These efforts must be made not only by the Indonesian National Police, but also by the Government, as the Police are an element of the government. As professional law enforcers, the National Police can build their capacity through four resources that should meet the requirements both in terms of quality and quantity. The four resources are known as the 4Ms, namely Man (human resources), Money (budget), Materials (facilities and infrastructure), and Methods (systems), where each of them is interrelated and influences each other systemically and holistically.

The level of education greatly influences a person's maturity in making decisions. Education here refers to the general education at secondary and university level and the particular seminars and workshops attended during the school years. Service education will also affect the work performance, starting from the police brigadier education to police inspector education (Police Academy, Inspector School for Brigadiers). Finally, vocational education affects the technical and tactical abilities of the police members, which can take the forms of short courses, trainings or upgrading, coupled with experience in certain functions and the competences obtained from their respective talents and interests.

Specialization development education includes such fields as psychology, medicine, technology, forensics, DNA. Vocational education and training may take the form of leadership or managerial training, interpersonal or management skills training, crime scene training, selfdefense training, shooting training, investigative training, further investigative training, training on how to carry out forced attempts, training on preparing administrative files and case files, seminars, language courses, computer program courses, communications courses, and many others.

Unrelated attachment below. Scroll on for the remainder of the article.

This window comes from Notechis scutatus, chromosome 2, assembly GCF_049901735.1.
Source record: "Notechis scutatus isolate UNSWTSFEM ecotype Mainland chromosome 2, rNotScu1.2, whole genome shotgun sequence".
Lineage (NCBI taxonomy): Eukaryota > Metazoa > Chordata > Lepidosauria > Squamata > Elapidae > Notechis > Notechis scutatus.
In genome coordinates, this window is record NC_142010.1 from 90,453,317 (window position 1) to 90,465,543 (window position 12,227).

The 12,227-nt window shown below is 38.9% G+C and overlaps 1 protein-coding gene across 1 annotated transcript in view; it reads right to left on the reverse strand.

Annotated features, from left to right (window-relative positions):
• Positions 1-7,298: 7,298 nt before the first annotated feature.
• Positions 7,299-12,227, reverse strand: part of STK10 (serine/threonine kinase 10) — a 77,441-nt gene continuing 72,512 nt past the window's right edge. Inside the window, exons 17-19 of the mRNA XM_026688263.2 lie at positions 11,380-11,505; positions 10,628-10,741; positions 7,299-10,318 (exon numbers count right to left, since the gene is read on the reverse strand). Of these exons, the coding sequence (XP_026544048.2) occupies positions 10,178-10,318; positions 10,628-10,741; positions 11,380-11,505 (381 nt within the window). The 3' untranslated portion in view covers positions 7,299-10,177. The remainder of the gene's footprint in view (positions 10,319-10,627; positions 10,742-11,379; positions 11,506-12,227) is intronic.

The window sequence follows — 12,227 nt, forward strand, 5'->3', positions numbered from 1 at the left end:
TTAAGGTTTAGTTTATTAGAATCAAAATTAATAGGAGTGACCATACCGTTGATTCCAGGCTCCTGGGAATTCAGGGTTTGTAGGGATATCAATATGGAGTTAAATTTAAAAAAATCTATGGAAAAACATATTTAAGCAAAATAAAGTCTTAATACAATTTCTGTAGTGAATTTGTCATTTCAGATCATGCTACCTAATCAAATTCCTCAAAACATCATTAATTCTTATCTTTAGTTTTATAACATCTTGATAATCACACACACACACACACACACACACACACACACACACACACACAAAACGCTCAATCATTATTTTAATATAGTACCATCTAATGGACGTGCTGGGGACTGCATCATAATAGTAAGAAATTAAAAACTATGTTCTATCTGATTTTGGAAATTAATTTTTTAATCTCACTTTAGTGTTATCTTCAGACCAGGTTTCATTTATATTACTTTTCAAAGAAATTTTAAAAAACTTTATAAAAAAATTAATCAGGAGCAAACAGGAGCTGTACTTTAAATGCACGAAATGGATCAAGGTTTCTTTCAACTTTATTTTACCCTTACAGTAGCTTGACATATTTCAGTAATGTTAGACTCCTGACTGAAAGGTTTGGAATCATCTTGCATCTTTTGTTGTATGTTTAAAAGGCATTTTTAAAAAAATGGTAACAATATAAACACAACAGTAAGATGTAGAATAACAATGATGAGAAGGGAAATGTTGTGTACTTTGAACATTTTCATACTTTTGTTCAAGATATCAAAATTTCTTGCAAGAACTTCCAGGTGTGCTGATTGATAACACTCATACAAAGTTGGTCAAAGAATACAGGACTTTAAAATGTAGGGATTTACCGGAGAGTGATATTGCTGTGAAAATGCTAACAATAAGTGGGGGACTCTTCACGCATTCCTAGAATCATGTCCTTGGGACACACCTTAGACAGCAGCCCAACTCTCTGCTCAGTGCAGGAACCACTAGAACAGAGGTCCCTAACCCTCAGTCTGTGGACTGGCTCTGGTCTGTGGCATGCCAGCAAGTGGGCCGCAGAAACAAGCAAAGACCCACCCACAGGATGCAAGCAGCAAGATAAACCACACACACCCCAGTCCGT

In terms of quantity, the number of human resources should be adjusted to the needs and workloads, comparable to the ratio of the well-known strategic environmental dimensions called astagatra, consisting of three elements, namely geography, demography, and natural resources; and pancagatra consisting of ideology, politics, economy, socio-culture and social security and order.